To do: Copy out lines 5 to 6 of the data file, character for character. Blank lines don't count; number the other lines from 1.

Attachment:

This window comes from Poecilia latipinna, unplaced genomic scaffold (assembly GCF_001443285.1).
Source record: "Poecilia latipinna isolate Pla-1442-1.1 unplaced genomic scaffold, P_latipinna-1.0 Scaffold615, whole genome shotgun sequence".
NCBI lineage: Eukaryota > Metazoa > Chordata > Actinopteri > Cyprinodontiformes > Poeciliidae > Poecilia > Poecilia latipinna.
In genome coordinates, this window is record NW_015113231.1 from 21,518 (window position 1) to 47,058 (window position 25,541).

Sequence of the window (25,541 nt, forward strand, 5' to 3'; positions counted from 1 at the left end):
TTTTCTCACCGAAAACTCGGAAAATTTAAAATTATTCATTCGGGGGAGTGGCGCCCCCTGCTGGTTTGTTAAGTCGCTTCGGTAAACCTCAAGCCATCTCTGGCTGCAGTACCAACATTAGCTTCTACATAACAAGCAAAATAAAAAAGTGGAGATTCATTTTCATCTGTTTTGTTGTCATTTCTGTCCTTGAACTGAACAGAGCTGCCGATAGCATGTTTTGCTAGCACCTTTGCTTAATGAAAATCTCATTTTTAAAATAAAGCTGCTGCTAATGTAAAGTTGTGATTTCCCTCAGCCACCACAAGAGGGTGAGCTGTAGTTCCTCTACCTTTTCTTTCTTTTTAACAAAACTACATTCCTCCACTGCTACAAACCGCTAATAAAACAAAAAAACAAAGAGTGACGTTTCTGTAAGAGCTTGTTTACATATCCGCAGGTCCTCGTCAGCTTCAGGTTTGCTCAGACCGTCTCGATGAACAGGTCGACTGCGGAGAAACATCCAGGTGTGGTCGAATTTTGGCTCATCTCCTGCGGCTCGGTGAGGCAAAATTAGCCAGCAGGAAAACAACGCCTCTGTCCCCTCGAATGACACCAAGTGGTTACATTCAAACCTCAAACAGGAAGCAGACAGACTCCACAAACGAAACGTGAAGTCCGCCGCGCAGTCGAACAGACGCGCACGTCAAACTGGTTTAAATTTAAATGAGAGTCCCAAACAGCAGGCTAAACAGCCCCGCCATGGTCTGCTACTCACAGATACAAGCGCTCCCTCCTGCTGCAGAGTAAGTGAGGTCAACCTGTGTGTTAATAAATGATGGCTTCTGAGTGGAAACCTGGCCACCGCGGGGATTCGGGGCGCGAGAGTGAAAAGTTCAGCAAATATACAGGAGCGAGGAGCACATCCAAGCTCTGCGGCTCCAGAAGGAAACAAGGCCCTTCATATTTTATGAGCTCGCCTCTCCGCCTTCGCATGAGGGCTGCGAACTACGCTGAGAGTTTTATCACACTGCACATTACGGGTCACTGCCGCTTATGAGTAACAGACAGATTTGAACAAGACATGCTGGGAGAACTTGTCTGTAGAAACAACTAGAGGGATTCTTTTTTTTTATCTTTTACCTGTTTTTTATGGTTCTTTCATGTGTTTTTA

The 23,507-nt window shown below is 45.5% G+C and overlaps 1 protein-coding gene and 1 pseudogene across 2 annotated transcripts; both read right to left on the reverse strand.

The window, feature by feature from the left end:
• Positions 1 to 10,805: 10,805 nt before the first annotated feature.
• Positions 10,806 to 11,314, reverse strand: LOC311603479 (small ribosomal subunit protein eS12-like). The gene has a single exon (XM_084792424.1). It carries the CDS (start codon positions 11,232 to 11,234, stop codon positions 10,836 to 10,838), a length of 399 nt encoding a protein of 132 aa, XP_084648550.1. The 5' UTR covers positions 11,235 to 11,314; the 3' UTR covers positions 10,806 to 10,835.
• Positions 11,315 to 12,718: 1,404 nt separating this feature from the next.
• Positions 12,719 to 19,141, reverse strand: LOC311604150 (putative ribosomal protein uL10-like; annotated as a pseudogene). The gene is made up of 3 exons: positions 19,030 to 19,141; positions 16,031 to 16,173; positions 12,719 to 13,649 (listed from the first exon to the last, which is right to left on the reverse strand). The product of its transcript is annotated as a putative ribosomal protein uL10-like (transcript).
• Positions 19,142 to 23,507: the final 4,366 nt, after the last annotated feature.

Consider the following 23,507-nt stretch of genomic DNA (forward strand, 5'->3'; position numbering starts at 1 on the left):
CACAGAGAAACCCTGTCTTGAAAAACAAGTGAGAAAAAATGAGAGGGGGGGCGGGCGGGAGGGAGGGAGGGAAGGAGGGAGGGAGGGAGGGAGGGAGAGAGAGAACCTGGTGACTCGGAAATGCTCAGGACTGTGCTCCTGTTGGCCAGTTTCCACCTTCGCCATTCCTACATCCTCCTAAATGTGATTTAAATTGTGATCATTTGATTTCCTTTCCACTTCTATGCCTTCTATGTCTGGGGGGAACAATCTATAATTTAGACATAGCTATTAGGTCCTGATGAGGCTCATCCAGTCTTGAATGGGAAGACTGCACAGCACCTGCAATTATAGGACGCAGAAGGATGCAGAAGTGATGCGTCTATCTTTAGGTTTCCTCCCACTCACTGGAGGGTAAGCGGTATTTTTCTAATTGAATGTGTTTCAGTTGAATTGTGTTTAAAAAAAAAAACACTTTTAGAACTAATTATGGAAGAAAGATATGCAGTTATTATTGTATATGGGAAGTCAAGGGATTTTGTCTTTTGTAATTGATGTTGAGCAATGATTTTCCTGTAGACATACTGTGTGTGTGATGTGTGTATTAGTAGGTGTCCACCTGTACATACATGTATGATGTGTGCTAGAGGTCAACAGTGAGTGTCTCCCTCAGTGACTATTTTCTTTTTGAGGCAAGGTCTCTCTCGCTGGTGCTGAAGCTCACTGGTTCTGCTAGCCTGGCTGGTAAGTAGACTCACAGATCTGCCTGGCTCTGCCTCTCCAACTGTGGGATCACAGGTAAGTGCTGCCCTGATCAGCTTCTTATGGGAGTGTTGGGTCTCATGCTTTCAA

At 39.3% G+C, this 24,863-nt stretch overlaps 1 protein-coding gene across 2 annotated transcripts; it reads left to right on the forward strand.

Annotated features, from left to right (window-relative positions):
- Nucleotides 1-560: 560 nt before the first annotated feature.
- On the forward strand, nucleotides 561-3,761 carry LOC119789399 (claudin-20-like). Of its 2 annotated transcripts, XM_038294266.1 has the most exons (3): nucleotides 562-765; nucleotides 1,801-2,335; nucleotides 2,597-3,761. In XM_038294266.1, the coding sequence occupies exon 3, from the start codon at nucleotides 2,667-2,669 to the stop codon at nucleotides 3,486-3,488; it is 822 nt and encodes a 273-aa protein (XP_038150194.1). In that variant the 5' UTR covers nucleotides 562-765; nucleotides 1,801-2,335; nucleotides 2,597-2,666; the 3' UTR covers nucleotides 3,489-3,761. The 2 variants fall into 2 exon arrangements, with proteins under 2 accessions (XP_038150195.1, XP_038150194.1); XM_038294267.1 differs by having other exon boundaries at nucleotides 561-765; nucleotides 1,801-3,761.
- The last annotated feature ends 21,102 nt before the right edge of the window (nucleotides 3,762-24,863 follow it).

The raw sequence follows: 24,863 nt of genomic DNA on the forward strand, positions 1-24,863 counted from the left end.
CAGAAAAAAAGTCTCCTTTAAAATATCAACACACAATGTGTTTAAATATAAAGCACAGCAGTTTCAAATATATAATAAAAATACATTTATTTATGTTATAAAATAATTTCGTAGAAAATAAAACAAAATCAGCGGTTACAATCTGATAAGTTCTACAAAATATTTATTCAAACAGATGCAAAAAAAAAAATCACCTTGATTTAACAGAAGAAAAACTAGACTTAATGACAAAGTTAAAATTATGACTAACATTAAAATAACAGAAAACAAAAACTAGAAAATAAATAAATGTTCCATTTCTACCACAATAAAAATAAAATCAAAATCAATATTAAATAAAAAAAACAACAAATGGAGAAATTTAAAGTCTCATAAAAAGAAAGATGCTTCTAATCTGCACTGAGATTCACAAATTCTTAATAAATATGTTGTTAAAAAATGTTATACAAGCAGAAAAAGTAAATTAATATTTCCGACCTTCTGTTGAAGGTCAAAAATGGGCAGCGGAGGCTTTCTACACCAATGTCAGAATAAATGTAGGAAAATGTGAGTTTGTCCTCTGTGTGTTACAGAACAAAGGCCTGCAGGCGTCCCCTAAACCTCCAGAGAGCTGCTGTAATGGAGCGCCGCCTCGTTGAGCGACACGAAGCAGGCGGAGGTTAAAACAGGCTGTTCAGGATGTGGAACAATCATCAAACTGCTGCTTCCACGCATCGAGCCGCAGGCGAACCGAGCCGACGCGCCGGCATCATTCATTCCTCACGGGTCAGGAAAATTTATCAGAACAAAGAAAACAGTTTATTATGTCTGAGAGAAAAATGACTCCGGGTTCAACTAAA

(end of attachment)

Sequence of the window (25,541 nt, forward strand, 5' to 3'; positions counted from 1 at the left end):
TTTTCTCACCGAAAACTCGGAAAATTTAAAATTATTCATTCGGGGGAGTGGCGCCCCCTGCTGGTTTGTTAAGTCGCTTCGGTAAACCTCAAGCCATCTCTGGCTGCAGTACCAACATTAGCTTCTACATAACAAGCAAAATAAAAAAGTGGAGATTCATTTTCATCTGTTTTGTTGTCATTTCTGTCCTTGAACTGAACAGAGCTGCCGATAGCATGTTTTGCTAGCACCTTTGCTTAATGAAAATCTCATTTTTAAAATAAAGCTGCTGCTAATGTAAAGTTGTGATTTCCCTCAGCCACCACAAGAGGGTGAGCTGTAGTTCCTCTACCTTTTCTTTCTTTTTAACAAAACTACATTCCTCCACTGCTACAAACCGCTAATAAAACAAAAAAACAAAGAGTGACGTTTCTGTAAGAGCTTGTTTACATATCCGCAGGTCCTCGTCAGCTTCAGGTTTGCTCAGACCGTCTCGATGAACAGGTCGACTGCGGAGAAACATCCAGGTGTGGTCGAATTTTGGCTCATCTCCTGCGGCTCGGTGAGGCAAAATTAGCCAGCAGGAAAACAACGCCTCTGTCCCCTCGAATGACACCAAGTGGTTACATTCAAACCTCAAACAGGAAGCAGACAGACTCCACAAACGAAACGTGAAGTCCGCCGCGCAGTCGAACAGACGCGCACGTCAAACTGGTTTAAATTTAAATGAGAGTCCCAAACAGCAGGCTAAACAGCCCCGCCATGGTCTGCTACTCACAGATACAAGCGCTCCCTCCTGCTGCAGAGTAAGTGAGGTCAACCTGTGTGTTAATAAATGATGGCTTCTGAGTGGAAACCTGGCCACCGCGGGGATTCGGGGCGCGAGAGTGAAAAGTTCAGCAAATATACAGGAGCGAGGAGCACATCCAAGCTCTGCGGCTCCAGAAGGAAACAAGGCCCTTCATATTTTATGAGCTCGCCTCTCCGCCTTCGCATGAGGGCTGCGAACTACGCTGAGAGTTTTATCACACTGCACATTACGGGTCACTGCCGCTTATGAGTAACAGACAGATTTGAACAAGACATGCTGGGAGAACTTGTCTGTAGAAACAACTAGAGGGATTCTTTTTTTTTATCTTTTACCTGTTTTTTATGGTTCTTTCATGTGTTTTTA